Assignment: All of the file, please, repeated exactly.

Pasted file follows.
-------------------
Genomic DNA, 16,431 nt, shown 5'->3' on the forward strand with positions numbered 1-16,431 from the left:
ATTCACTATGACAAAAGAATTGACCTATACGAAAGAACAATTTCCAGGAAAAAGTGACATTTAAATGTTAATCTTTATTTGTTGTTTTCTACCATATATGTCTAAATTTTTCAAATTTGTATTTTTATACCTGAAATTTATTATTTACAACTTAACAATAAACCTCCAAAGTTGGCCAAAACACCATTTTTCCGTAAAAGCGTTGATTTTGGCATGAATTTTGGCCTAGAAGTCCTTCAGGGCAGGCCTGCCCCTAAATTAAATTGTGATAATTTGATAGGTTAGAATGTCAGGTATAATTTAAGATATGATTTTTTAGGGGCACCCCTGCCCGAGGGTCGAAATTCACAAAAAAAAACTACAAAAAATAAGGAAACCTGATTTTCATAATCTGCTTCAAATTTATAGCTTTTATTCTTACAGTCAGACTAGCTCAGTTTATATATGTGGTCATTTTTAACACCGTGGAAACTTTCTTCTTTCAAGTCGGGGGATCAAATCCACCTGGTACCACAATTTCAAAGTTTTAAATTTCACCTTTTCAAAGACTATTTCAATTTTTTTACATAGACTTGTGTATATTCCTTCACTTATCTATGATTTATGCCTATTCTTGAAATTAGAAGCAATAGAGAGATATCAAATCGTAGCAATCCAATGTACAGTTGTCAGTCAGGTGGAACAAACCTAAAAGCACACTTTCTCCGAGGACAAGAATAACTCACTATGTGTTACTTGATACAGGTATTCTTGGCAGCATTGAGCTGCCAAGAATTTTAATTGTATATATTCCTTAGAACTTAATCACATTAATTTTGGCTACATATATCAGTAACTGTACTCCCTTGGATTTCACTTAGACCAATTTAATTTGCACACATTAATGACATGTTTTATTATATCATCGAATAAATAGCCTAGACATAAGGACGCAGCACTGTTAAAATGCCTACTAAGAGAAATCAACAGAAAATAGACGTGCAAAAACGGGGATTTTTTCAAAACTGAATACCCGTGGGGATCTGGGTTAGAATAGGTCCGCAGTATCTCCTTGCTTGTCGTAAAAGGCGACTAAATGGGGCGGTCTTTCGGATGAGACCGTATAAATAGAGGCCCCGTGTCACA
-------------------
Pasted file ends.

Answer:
Genomic DNA, 16,431 nt, shown 5'->3' on the forward strand with positions numbered 1-16,431 from the left:
ATTCACTATGACAAAAGAATTGACCTATACGAAAGAACAATTTCCAGGAAAAAGTGACATTTAAATGTTAATCTTTATTTGTTGTTTTCTACCATATATGTCTAAATTTTTCAAATTTGTATTTTTATACCTGAAATTTATTATTTACAACTTAACAATAAACCTCCAAAGTTGGCCAAAACACCATTTTTCCGTAAAAGCGTTGATTTTGGCATGAATTTTGGCCTAGAAGTCCTTCAGGGCAGGCCTGCCCCTAAATTAAATTGTGATAATTTGATAGGTTAGAATGTCAGGTATAATTTAAGATATGATTTTTTAGGGGCACCCCTGCCCGAGGGTCGAAATTCACAAAAAAAAACTACAAAAAATAAGGAAACCTGATTTTCATAATCTGCTTCAAATTTATAGCTTTTATTCTTACAGTCAGACTAGCTCAGTTTATATATGTGGTCATTTTTAACACCGTGGAAACTTTCTTCTTTCAAGTCGGGGGATCAAATCCACCTGGTACCACAATTTCAAAGTTTTAAATTTCACCTTTTCAAAGACTATTTCAATTTTTTTACATAGACTTGTGTATATTCCTTCACTTATCTATGATTTATGCCTATTCTTGAAATTAGAAGCAATAGAGAGATATCAAATCGTAGCAATCCAATGTACAGTTGTCAGTCAGGTGGAACAAACCTAAAAGCACACTTTCTCCGAGGACAAGAATAACTCACTATGTGTTACTTGATACAGGTATTCTTGGCAGCATTGAGCTGCCAAGAATTTTAATTGTATATATTCCTTAGAACTTAATCACATTAATTTTGGCTACATATATCAGTAACTGTACTCCCTTGGATTTCACTTAGACCAATTTAATTTGCACACATTAATGACATGTTTTATTATATCATCGAATAAATAGCCTAGACATAAGGACGCAGCACTGTTAAAATGCCTACTAAGAGAAATCAACAGAAAATAGACGTGCAAAAACGGGGATTTTTTCAAAACTGAATACCCGTGGGGATCTGGGTTAGAATAGGTCCGCAGTATCTCCTTGCTTGTCGTAAAAGGCGACTAAATGGGGCGGTCTTTCGGATGAGACCGTATAAATAGAGGCCCCGTGTCACA